MIAMI (CBSMiami) – It’s rare for South Florida to see any totally dry days in a row during the wet season, but that happened Saturday and Sunday for many communities.
A layer of Saharan dust moved into the region all the way from the African continent. It produced a milky haze in the sky and nearly turned off the faucets over the weekend.
Only a couple of small showers showed up around the Florida Keys, Sunday.
Without heavy cloud cover during the afternoons typically associated with wet season storms, temperatures have been able to soar into the lower 90s around much of the Sunshine State. Eastern coastal communities saw temperatures near or just above 90 degrees both Saturday and Sunday.
Heat index values were in the lower 100s for interior locations.
Meteorologists expect a similar, somewhat drier, pattern with computer models picking up on only a few passing showers through the middle of the week.
The wetter pattern is expected to gradually return with much higher rain chances returning to South Florida by Thursday.
The dry weekend and possibly dry stretch of weather ahead for some areas of South Florida for the start of the workweek could be a blessing.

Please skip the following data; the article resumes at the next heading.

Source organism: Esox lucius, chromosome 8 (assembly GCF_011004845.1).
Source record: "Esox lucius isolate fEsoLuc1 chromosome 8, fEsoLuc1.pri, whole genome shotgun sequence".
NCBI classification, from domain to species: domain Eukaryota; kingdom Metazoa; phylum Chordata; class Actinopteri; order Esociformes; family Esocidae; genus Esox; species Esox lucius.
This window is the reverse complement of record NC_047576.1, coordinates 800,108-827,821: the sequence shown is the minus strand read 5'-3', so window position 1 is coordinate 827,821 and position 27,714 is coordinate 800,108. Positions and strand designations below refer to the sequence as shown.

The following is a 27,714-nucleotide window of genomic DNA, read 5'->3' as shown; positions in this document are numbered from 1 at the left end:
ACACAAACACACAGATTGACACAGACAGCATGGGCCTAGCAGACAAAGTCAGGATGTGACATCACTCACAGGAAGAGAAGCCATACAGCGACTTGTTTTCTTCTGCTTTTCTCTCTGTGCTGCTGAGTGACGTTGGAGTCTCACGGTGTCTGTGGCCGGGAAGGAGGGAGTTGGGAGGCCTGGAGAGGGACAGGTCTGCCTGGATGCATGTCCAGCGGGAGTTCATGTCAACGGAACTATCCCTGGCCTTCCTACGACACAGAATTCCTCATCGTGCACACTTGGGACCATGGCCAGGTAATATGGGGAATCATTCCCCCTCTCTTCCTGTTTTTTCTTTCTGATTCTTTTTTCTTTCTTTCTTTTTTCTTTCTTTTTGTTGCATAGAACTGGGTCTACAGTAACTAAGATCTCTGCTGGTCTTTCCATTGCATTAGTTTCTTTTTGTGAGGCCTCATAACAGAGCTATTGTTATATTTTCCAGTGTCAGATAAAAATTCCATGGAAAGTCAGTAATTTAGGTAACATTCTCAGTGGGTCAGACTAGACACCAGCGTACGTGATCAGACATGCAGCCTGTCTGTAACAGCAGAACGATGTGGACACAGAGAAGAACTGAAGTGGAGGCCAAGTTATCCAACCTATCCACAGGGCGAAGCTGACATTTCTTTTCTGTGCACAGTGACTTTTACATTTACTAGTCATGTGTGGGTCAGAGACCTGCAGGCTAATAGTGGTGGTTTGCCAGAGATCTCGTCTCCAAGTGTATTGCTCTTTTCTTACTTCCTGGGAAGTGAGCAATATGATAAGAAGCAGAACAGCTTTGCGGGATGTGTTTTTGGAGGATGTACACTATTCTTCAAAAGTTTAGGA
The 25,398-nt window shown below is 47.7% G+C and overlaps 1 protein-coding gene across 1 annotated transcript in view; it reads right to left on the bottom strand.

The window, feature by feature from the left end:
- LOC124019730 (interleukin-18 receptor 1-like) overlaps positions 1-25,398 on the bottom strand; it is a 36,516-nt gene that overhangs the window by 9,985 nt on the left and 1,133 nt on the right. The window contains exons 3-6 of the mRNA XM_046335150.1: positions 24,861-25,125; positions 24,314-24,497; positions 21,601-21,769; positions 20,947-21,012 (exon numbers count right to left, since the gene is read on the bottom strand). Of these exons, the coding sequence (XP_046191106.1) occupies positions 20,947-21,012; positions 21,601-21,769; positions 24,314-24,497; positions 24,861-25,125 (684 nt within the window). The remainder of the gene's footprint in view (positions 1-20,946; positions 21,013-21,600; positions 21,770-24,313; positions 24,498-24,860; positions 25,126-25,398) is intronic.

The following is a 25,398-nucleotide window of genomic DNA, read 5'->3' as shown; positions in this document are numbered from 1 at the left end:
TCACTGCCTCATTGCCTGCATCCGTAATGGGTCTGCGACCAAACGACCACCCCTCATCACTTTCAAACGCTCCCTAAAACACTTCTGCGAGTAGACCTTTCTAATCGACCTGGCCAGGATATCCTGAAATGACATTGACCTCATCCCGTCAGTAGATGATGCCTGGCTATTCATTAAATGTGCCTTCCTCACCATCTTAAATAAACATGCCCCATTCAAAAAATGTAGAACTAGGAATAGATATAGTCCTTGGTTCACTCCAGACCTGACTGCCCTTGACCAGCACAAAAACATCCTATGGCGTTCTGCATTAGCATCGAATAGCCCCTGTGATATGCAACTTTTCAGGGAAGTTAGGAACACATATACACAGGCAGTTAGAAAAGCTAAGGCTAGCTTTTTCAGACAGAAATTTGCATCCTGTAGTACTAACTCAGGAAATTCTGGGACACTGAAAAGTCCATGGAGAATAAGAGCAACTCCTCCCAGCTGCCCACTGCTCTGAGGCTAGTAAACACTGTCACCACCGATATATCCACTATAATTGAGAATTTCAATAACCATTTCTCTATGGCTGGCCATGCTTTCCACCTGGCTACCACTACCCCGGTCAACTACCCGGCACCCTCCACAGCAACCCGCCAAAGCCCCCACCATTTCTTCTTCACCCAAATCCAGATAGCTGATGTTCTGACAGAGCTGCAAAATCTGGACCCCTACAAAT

The Everglades are overflowing and lawnmowers have been humming all over South Florida cutting the quickly growing grass because of a wetter-than-normal pattern.
The National Weather Service said a persistent southeast to south wind flow from the tropics brought high levels of moisture to South Florida leading to episodes of very heavy rain and flooding last month.
Those episodes led to record rainfall totals for the month of July at Miami Beach and Fort Lauderdale. Miami Beach recorded 18.24 inches of rain in July and Fort Lauderdale/Hollywood International Airport recorded 15.49 inches of rain.
While the drier weekend has allowed a reprieve from the rainfall for South Florida, the easterly winds between 15 and 20 mph produced rip currents at east coast beaches.